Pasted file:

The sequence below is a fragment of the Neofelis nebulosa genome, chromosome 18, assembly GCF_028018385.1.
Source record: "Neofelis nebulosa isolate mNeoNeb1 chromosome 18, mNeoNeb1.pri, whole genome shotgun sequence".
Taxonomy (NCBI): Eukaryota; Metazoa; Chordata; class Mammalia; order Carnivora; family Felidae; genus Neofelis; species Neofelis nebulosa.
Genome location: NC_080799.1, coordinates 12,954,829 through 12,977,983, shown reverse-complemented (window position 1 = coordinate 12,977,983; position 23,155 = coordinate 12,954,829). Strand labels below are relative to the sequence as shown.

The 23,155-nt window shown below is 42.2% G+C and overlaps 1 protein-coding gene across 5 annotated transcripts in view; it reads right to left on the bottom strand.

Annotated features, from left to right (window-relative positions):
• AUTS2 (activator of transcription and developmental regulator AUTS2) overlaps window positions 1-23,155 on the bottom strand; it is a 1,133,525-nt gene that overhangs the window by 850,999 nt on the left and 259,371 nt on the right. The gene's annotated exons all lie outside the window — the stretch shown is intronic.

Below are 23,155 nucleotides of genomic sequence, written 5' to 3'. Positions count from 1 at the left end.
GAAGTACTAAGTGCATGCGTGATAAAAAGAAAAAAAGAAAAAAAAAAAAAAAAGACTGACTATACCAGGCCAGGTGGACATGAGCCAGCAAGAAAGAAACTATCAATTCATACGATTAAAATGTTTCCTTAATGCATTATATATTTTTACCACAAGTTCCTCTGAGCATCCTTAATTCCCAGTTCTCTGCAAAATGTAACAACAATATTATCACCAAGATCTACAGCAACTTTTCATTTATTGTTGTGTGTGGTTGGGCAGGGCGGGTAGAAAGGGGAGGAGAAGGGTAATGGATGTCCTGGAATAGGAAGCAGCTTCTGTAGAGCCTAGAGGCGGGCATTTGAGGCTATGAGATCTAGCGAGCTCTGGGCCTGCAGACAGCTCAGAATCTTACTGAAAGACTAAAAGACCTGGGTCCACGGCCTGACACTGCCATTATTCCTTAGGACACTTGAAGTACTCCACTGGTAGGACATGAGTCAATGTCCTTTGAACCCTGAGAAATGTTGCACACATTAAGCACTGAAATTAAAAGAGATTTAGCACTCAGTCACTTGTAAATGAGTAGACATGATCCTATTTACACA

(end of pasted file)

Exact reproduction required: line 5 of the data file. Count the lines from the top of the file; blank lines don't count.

The 23,155-nt window shown below is 42.2% G+C and overlaps 1 protein-coding gene across 5 annotated transcripts in view; it reads right to left on the bottom strand.